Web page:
When I got home, I realized that Judge Pastor may have used the old jury instructions (CALJIC) instead of the new, CALCRIM, because he referred to "8.10 and 8.11" during the morning hearing.
A comparison of CALJIC to CALCRIM at this link, text copied below with the added commentary from the link.
CALJIC 8.10 MURDER--DEFINED (previous instruction; alternatives relating to felony murder and killing of fetus have been omitted for clarity of presentation)
[Defendant is accused [in Count[s] _______] of having committed the crime of murder, a violation of Penal Code section 187.]
Every person who unlawfully kills a human being with malice aforethought is guilty of the crime of murder in violation of section 187 of the Penal Code.
A killing is unlawful, if it is neither justifiable nor excusable.
In order to prove this crime, each of the following elements must be proved:
1. A human being was killed;
2. The killing was unlawful; and
3. The killing was done with malice aforethought.
CALJIC 8.11 "MALICE AFORETHOUGHT"--DEFINED
"Malice" may be either express or implied.
[Malice is express when there is manifested an intention unlawfully to kill a human being.]
[Malice is implied when:
1. The killing resulted from an intentional act,
2. The natural consequences of the act are dangerous to human life, and
3. The act was deliberately performed with knowledge of the danger to, and with conscious disregard for, human life.]
[When it is shown that a killing resulted from the intentional doing of an act with express or implied malice, no other mental state need be shown to establish the mental state of malice aforethought.]
The mental state constituting malice aforethought does not necessarily require any ill will or hatred of the person killed.
The word "aforethought" does not imply deliberation or the lapse of considerable time. It only means that the required mental state must precede rather than follow the act.
CALCRIM 520. Murder With Malice Aforethought (new instruction)The defendant is charged [in Count __] with murder.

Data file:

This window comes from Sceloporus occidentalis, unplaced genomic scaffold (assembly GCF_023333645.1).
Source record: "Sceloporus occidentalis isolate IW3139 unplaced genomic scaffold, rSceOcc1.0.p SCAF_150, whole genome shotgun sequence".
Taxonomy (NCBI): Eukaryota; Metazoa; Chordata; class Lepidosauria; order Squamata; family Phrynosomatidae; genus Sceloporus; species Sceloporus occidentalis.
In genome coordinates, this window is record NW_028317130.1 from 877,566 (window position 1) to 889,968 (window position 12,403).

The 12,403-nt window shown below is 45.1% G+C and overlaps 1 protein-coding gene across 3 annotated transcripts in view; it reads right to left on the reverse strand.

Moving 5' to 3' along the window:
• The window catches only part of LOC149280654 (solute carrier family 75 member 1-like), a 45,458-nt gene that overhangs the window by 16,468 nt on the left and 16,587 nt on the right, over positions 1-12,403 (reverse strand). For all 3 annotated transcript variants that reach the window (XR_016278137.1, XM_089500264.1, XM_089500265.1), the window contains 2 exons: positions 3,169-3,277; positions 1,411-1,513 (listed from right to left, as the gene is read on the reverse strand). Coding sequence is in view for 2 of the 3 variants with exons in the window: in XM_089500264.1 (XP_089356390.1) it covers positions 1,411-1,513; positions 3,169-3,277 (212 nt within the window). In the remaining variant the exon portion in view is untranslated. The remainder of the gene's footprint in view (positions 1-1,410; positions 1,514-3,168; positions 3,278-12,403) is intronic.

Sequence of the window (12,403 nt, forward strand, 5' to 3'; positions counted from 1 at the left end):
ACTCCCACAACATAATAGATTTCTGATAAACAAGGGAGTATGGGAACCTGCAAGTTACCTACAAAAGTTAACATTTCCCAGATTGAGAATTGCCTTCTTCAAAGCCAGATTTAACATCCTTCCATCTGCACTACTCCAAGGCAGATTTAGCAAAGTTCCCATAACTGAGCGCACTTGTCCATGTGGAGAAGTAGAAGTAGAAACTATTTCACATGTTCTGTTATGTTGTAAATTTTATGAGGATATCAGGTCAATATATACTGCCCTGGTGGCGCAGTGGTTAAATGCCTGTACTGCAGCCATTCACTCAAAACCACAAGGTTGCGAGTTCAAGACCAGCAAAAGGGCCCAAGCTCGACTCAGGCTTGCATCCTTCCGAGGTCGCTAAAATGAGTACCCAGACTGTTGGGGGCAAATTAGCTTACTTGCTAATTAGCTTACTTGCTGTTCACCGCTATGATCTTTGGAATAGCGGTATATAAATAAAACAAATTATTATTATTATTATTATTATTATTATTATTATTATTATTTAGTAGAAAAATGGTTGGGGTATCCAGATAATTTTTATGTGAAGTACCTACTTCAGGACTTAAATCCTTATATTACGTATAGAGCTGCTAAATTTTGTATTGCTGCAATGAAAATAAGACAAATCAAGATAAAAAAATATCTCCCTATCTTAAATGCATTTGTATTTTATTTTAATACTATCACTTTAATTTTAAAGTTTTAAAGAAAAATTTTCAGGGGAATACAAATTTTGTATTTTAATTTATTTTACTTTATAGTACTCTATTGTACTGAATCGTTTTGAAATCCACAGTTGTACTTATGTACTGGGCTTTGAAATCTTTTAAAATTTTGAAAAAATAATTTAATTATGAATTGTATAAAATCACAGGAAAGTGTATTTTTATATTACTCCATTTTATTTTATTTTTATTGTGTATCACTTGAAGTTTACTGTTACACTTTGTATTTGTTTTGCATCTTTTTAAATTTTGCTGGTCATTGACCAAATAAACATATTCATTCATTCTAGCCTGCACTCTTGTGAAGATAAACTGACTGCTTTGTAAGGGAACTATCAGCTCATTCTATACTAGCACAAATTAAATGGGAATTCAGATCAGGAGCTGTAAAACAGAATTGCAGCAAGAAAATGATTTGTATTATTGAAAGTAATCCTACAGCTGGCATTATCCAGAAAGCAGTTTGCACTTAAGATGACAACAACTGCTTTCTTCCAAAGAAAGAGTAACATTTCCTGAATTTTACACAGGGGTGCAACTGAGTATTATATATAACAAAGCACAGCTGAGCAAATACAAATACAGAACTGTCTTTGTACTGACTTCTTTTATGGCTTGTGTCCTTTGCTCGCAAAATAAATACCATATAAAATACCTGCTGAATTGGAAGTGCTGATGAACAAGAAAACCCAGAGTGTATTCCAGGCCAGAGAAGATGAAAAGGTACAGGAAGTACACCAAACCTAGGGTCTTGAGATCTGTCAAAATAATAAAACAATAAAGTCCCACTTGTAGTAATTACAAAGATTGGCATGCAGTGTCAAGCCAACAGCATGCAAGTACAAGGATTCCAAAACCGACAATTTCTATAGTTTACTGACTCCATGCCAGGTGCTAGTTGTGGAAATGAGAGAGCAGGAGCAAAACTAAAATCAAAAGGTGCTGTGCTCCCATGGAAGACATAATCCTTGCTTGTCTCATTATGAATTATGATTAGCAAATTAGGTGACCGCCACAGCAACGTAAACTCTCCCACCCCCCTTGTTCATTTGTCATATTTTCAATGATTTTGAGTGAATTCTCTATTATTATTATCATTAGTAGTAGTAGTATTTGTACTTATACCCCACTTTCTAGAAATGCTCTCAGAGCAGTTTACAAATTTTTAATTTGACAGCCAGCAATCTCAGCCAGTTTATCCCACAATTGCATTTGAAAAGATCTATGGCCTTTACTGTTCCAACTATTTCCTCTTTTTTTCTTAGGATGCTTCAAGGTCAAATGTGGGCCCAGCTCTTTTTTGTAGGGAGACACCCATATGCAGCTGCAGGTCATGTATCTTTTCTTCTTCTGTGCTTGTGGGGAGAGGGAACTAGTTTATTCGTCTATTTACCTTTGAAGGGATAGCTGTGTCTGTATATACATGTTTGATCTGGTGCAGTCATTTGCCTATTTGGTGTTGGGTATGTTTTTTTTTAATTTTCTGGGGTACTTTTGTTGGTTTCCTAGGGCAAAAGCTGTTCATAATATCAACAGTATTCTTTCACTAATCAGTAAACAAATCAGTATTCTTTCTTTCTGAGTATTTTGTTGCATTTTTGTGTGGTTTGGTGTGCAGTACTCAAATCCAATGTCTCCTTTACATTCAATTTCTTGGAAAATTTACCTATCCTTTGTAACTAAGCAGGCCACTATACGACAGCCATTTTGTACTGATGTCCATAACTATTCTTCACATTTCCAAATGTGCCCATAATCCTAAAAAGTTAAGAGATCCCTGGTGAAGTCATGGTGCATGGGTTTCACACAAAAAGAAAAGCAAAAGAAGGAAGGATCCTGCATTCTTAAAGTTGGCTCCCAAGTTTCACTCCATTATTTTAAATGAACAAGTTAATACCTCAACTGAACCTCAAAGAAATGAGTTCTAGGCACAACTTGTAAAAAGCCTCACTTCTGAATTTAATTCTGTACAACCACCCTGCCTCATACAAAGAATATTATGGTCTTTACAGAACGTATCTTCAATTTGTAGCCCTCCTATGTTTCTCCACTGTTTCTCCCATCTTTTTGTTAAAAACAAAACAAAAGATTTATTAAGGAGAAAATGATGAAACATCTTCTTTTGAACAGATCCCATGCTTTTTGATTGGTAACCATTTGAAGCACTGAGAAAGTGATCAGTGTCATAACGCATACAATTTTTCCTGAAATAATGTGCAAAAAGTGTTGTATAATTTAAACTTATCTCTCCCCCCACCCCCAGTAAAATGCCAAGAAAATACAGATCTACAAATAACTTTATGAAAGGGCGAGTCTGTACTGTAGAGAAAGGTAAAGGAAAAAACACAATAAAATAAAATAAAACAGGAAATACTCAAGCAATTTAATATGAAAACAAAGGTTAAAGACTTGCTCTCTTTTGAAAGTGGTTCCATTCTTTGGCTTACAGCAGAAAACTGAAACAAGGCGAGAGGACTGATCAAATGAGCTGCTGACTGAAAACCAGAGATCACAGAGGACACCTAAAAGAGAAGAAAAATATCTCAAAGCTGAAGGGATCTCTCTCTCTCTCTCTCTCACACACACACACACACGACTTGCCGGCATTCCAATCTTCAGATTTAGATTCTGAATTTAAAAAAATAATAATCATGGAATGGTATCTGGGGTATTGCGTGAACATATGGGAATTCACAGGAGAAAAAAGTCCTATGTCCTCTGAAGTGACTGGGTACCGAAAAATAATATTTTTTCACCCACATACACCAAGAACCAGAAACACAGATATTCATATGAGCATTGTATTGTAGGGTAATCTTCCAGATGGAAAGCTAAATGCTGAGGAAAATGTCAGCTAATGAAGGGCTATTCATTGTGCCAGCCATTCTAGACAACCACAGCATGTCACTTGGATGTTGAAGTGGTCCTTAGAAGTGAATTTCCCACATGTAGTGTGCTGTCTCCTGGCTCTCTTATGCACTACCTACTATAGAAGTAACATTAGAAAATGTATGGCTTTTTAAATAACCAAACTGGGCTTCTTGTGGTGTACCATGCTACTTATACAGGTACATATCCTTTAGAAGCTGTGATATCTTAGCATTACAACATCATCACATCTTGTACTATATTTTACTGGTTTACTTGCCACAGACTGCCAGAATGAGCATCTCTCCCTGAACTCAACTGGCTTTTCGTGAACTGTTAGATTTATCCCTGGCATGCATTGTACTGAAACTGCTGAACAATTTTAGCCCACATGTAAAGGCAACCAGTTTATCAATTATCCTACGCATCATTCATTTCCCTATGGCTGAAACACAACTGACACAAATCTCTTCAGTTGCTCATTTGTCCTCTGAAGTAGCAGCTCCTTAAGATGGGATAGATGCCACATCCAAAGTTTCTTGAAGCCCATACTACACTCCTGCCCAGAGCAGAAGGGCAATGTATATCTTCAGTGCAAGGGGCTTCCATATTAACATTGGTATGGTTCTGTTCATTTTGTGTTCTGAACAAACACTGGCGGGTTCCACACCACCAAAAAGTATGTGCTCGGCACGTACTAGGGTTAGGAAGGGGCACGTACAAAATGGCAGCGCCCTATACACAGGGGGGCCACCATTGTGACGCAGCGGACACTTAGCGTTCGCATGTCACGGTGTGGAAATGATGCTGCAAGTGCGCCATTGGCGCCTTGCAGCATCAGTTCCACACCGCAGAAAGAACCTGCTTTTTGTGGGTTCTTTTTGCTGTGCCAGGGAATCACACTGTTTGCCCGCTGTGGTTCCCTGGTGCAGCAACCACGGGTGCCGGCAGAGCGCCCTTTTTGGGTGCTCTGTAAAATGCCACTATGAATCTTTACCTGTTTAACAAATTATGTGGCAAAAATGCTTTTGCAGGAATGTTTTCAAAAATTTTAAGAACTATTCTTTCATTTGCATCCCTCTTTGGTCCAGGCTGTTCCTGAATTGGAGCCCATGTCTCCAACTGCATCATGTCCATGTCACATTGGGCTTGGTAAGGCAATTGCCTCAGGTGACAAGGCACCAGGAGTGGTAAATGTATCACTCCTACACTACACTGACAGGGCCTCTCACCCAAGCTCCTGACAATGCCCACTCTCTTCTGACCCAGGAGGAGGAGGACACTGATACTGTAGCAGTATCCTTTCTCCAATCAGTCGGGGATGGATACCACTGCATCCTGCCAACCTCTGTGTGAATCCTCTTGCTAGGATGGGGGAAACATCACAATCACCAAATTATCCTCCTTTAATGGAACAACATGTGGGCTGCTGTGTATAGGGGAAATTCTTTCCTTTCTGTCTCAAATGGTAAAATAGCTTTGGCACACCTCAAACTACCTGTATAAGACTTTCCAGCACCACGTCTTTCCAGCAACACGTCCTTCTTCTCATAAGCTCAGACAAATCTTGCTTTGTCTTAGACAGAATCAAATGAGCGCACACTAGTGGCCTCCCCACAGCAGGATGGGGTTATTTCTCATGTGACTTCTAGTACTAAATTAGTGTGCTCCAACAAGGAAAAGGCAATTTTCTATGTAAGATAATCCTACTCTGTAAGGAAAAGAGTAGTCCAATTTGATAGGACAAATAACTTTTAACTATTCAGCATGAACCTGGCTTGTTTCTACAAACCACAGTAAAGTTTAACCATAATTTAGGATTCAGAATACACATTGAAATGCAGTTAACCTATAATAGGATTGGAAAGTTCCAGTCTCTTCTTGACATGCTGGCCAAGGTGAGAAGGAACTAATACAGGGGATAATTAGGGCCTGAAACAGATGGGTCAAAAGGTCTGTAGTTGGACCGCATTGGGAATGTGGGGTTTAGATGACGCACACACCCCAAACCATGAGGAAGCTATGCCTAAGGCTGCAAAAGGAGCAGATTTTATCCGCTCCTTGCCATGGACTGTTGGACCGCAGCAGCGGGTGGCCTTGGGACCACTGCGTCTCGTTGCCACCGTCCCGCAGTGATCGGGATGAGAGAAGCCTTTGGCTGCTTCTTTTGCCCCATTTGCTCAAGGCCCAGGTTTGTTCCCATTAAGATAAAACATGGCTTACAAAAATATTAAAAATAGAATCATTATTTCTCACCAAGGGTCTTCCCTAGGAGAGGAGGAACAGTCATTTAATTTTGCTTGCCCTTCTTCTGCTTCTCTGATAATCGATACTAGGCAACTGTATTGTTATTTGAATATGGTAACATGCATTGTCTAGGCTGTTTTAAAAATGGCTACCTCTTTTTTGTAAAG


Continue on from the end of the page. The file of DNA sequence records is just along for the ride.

To prove that the defendant is guilty of this crime, the People must prove that:
1. The defendant committed an act that caused the death of (another person/ [or] a fetus);
2. When the defendant acted, (he/she) had a state of mind called malice aforethought(;/.)
3. (He/She) killed without lawful excuse or justification.]
There are two kinds of malice aforethought, express malice and implied malice. Proof of either is sufficient to establish the state of mind required for murder.
The defendant acted with express malice if (he/she) unlawfully intended to kill.
The defendant acted with implied malice if:
1. (He/She) intentionally committed an act;
2. The natural consequences of the act were dangerous to human life;
3. At the time (he/she) acted, (he/she) knew (his/her) act was dangerous to human life;
4. (He/She) deliberately acted with conscious disregard for (human/ [or] fetal) life.
Malice aforethought does not require hatred or ill will toward the victim. It is a mental state that must be formed before the act that causes death is committed. It does not require deliberation or the passage of any particular period of time.
COMMENTS: Note the very impersonal phrasing (and passive construction) in the CALJIC instruction: "Malice is express when there is manifested an intention unlawfully to kill a human being." In other words, the defendant must have intended to kill the victim. I suppose that this is becoming my mantra: if that is what you mean, why not just say so?
Also, observe again the abstact quality of the CALJIC instruction. It requires the jury to decide whether "a human being" was killed, and that the killing was done with malice aforethought. Of course, what the jury has to decide is whether the defendant killed a human being, and whether the defendant killed with malice aforethought.
The new instruction continues to use the distinction between express and implied malice, even though it seems to me that this is burdening the jury with unnecessary terminology. I can see no reason for the jury to decide whether malice was express or implied--this unnecessarily complicates their task. All they have to decide is whether the defendant killed intentionally, or intentionally did an act that he knew was dangerous, etc. But the distinction is so ingrained that--after receiving public comment--the committee decided to retain it.
Associated Press article by Greg Risling
CBS 2 News Video Report
KABC Video Story